Malaysia has become the first country in the World Health Organization (WHO) Western Pacific Region to eliminate mother-to-child transmission of HIV and syphilis.
“Thanks to Malaysia’s efforts over the past several years, parents can now ensure their babies are born free of HIV and syphilis and have a healthy start to life,” said Dr.Shin Young-soo, WHO Regional Director for the Western Pacific.
“Elimination could not have been achieved without Malaysia’s strong commitment to ensuring access to quality and affordable health services for all women, children and families.”
WHO Director-General Dr. Tedros Adhanom Ghebreyesus and Dr. Shin presented Malaysia’s Minister of Health, Dr. Dzulkefly Ahmad, with a certificate of elimination during the session of the WHO Regional Committee for the Western Pacific, in the Philippines.
Malaysia began antenatal HIV screenings in 1998, and was one of the earliest countries to start national HIV and syphilis campaigns focusing on maternal and child health services. Today, antenatal testing and treatment for HIV and syphilis are free of charge, and almost all women have access to quality health services, including contraception.Correspondingly, these actions have greatly reduced the number of babies born with HIV or syphilis to the level compatible with global elimination criteria. The services are sustained through full financial integration into the annual budget of the Family Health Programme.
“Achieving elimination is not the end of our struggle to ensure every Malaysian child starts life healthy and free of HIV and syphilis. It’s the beginning of a never-ending journey to provide exceptional quality of care to prevent all infections that pass from mother to child,” said Dr. Dzulkefly.
“It is my sincere hope that this programme, which is a source of national pride and importance, shall be further enhanced in the years to come through strong political support and regular engagement with civil society.”
Approximately 13,000 women who get pregnant in the WHO Western Pacific Region each year are living with HIV, and one in four does not receive antiretroviral therapy (ART). Without the proper medication, there is a 15-45% chance of transmitting the virus to the baby during pregnancy, labour, delivery, or breastfeeding. When both mother and baby are medicated, the risk of HIV transmission drops to just over 1%.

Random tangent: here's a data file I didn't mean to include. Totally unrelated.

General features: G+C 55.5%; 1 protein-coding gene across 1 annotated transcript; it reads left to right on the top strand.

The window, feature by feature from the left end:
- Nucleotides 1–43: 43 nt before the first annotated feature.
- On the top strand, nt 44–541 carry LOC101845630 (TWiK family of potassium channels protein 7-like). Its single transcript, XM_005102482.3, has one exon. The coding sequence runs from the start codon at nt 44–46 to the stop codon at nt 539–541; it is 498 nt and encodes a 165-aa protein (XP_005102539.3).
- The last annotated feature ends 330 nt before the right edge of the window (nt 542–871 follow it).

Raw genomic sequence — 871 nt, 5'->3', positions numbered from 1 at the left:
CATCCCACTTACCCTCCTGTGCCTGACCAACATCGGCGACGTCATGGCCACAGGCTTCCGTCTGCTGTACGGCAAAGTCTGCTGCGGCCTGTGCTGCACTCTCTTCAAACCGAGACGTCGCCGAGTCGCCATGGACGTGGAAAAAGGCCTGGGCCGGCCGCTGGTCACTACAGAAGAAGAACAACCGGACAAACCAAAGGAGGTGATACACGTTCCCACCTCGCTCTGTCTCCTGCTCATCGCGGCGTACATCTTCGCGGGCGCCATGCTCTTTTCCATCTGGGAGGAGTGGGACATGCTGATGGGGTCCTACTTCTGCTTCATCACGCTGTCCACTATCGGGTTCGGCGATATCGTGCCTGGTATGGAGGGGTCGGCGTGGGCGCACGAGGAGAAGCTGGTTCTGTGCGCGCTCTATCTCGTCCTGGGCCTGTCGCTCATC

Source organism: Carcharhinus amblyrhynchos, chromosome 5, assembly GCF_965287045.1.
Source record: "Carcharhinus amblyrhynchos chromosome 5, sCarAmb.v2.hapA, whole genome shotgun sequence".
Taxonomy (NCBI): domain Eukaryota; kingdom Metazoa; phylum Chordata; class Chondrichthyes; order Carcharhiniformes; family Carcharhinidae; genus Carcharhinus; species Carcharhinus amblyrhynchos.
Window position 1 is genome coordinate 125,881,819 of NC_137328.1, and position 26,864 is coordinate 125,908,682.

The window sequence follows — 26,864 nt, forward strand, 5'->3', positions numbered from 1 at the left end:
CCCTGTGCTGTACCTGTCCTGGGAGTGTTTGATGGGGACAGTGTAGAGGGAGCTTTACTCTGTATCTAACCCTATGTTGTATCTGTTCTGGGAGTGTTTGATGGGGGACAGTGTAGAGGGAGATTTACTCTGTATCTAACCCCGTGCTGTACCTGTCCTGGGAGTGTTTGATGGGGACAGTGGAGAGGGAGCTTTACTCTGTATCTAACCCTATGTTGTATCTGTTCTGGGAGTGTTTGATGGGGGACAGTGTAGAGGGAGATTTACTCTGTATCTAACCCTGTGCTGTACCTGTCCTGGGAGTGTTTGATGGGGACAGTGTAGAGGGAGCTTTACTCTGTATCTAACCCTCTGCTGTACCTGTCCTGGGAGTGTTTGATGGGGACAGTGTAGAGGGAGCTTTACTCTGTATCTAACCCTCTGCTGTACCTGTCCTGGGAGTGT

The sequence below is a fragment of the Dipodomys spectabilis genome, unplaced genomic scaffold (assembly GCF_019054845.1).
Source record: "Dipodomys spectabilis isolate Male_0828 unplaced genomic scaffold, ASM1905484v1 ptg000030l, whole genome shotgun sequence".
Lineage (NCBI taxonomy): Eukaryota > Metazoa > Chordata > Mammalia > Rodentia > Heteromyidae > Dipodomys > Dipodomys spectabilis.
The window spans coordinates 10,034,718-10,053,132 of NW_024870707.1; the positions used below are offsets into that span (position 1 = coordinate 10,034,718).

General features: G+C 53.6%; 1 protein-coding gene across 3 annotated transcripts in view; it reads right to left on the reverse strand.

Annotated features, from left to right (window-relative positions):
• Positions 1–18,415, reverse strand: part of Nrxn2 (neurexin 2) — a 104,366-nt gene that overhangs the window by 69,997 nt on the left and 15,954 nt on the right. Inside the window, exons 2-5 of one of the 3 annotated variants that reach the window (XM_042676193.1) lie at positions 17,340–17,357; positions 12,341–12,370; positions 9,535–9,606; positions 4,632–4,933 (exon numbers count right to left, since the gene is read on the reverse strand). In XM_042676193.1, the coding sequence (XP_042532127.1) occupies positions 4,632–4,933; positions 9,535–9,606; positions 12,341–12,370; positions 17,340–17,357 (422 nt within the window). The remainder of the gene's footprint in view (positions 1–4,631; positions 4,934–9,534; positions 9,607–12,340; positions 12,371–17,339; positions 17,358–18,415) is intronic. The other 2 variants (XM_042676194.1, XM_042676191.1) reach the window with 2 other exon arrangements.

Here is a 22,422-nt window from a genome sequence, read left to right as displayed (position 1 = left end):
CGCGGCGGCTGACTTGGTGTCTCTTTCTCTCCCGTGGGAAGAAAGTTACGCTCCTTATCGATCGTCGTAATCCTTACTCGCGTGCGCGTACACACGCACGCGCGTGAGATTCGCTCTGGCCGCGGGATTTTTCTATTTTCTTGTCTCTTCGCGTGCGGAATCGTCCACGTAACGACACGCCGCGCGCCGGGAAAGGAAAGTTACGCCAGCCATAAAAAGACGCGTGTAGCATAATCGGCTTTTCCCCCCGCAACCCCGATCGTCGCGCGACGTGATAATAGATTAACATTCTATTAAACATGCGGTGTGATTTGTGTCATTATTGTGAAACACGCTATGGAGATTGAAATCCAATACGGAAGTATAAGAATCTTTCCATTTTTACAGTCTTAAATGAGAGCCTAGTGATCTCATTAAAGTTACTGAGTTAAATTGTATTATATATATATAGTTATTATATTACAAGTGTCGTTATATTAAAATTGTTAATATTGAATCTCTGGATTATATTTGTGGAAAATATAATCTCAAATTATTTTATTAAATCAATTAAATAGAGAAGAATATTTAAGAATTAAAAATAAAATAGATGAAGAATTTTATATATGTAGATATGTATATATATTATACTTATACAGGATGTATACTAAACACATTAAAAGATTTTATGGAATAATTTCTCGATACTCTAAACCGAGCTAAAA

“This elimination is a remarkable achievement that puts Malaysia at the forefront of the global effort to ensure that no child is born with HIV or congenital syphilis. A combination of political commitment, stronger systems for health, and timely prevention, diagnosis and treatment is the key to success,” said Mr. Eamonn Murphy, UNAIDS Regional Director for Asia and the Pacific.
He goes on to urge other countries to emulate Malaysia and ensure that every child is born HIV-free.
Subsequently, each year an estimated 45,000 pregnant women per year in the region infected with syphilis, which can result in early fetal loss and stillbirth, low birthweight, serious neonatal infections, and death. However, simple screenings and treatment with penicillin during pregnancy can eliminate most of these complications.
“UNICEF’s vision is a world where no child dies from a preventable cause and all children reach their full potential in health and well-being,” said Ms. Karin Hulshof, UNICEF Regional Director, East Asia and the Pacific.
“Early testing, early diagnosis and early treatment are key steps for attaining and sustaining elimination of mother-to-child transmission. Malaysia should be congratulated for being one of the first countries to introduce national initiatives to prevent mother-to-child transmission of HIV and syphilis in maternal and child health services.”
Malaysia’s assessment was conducted by independent experts on the elimination of mother-to-child transmission, led by a Regional Validation Team convened by the WHO Regional Office for the Western Pacific, jointly with WHO Malaysia, UNICEF East Asia and Pacific Regional Office, and UNAIDS Regional Support Team for Asia and the Pacific. The findings were reviewed and confirmed by the Global Validation Advisory Committee.